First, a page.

Founders: Mike and Brian McMenamin
Brewers: Ron Wolf (first hired brewer); dozens of others throughout the years to operate their 25 brewing facilities
Locations: 430 N Killingsworth St., Portland, OR 97217 (Head Quarters); many locations in the Pacific Northwest.
Specialties: Ruby (raspberry ale) and Hammerhead (Northwest pale ale)
- The namesake barley mill, that can still be found at McMenamins' first location, was used by Chuck Coury at Cartwright Brewing Co., Portland’s first post-Prohibition brewery. It was originally a kitty litter grinder.
- The McMenamins brewed their first several batches of beer with old Tillamook dairy equipment.
- One of McMenamins’ most extensive properties, the Edgefield Brewery, is located on 74 acres that used to house the Multnomah County Poor Farm.
The McMenamins brothers’ Northwest gastronomical empire began with humble, yet creative, roots. In 1974, Mike McMenamin and several other investors bought landmark Portland cafe Produce Row. Capitalizing on a growing local appreciation for beer, the group converted the building into a cozy pub. Mike recalls selling more than 100 beers of all origins and flavors available--a trend that has continued throughout much of the location’s history. Younger brother Brian joined the operation when he turned 21, and in 1983, the duo decided to turn over the reins and venture out on their own.
Since 1983, the McMenamins brothers have been purchasing historic properties across Oregon and Washington, restoring their natural beauty, and infusing them with a character that can only be described as whimsical and so very McMenamins. To do this, the brothers employ a team of historians and artists who work together to protect and revitalize the character of all McMenamins destinations, maintaining that “the only rule is there are no rules. The main thing is to have fun!” Now operating more than 50 properties, McMenamins employs over 2,000 people and encompasses a wide variety of locations, including hotels, movie theaters, and restaurants.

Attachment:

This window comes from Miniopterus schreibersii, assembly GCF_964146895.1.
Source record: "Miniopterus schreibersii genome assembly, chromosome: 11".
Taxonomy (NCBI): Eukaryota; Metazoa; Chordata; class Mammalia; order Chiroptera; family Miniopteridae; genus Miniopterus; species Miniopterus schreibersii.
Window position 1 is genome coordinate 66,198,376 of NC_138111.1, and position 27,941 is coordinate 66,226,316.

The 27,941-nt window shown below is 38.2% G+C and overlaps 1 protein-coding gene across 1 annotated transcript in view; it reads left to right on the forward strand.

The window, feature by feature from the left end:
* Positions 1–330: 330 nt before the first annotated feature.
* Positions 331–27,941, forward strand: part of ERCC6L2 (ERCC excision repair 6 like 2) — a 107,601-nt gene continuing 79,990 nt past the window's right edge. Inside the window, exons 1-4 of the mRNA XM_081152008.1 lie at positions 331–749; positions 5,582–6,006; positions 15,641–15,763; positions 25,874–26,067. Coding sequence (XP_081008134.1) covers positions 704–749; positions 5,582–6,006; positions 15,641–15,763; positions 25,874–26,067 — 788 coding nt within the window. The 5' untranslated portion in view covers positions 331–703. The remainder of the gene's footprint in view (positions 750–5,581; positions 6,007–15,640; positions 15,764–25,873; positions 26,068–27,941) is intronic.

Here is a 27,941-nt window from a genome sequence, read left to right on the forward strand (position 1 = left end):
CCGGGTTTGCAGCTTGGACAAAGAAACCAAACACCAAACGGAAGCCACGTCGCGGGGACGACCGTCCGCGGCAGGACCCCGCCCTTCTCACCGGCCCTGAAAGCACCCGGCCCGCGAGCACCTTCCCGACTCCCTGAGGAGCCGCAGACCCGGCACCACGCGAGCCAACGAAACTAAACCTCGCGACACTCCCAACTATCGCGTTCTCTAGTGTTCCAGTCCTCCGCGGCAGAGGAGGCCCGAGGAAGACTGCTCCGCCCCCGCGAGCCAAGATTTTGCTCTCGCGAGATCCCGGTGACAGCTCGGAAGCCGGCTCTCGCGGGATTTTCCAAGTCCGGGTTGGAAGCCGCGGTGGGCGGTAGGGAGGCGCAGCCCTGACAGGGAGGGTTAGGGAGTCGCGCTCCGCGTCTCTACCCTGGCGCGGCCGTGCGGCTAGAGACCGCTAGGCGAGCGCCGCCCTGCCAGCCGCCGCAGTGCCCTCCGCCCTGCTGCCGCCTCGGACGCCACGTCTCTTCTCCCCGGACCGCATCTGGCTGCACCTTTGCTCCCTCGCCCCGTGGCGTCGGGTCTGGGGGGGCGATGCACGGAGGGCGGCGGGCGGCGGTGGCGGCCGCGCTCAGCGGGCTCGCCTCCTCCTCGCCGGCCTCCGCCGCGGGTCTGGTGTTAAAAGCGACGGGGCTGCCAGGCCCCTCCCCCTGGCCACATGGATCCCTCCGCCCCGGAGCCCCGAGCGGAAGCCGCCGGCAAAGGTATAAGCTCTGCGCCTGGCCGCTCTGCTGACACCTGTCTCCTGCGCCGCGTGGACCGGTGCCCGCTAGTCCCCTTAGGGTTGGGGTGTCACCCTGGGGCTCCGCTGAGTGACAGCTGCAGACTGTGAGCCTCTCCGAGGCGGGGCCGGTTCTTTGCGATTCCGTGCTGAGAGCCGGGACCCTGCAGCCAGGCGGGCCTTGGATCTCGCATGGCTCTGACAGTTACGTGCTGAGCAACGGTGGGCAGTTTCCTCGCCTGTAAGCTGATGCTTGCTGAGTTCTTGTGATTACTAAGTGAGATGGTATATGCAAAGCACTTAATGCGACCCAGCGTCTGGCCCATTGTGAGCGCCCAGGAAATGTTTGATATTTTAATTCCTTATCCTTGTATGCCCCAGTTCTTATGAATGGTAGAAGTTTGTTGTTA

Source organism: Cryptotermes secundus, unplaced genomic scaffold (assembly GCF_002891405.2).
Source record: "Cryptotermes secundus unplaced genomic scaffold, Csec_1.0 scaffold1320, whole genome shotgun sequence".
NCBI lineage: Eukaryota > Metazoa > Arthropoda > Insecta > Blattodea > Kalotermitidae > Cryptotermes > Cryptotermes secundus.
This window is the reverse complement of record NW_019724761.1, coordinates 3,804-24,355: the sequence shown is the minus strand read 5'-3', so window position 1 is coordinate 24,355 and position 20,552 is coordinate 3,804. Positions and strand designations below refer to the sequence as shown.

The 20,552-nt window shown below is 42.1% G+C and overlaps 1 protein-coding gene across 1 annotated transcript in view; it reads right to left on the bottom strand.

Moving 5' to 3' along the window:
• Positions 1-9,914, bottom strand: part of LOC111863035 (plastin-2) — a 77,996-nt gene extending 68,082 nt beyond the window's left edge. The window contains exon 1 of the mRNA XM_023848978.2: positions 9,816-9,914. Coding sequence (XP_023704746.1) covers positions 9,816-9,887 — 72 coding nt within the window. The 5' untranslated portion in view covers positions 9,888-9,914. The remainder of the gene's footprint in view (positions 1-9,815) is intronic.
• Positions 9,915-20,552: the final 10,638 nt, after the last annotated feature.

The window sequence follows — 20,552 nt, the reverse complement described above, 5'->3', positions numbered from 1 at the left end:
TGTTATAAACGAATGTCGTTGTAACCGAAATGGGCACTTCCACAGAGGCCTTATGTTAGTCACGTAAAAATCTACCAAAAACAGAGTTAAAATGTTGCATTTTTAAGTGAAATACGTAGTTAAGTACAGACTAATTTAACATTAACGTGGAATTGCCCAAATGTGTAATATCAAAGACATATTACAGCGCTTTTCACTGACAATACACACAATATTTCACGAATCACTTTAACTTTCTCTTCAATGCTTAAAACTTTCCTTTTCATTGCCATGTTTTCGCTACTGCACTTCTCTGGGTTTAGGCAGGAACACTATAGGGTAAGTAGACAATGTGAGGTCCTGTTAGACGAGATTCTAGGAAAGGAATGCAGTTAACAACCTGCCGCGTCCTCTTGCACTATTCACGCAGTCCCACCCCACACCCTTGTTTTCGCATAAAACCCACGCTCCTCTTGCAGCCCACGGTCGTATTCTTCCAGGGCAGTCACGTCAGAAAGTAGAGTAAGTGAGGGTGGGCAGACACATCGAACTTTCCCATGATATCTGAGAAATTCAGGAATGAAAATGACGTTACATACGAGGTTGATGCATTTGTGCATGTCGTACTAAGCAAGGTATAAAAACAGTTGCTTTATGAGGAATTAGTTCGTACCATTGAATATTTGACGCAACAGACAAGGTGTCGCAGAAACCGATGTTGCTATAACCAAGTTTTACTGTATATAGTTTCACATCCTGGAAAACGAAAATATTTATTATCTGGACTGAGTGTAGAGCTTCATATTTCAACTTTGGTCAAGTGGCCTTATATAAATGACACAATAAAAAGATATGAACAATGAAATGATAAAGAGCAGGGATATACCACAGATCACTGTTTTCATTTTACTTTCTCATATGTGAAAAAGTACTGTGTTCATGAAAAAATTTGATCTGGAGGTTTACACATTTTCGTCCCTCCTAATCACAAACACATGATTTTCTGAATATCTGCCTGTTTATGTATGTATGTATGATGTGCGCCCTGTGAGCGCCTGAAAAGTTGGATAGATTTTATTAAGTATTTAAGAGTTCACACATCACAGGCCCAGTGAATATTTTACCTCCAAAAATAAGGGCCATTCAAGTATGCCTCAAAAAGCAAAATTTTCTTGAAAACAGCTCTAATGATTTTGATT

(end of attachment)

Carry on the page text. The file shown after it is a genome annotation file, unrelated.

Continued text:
The brothers have enjoyed creating unique brews, but perhaps their largest contribution to “Beervana” had little to do with their own concoctions. Many regional brewing legends laud the McMenamins for their active efforts to carry and distribute a large number of local beers, particularly at the outset of the craft brew movement. Writer Pete Dunlop claims that their drive to operate “an abundance of pubs and a willingness to pour beers produced by other brewers was their significant contribution to the craft beer revolution.”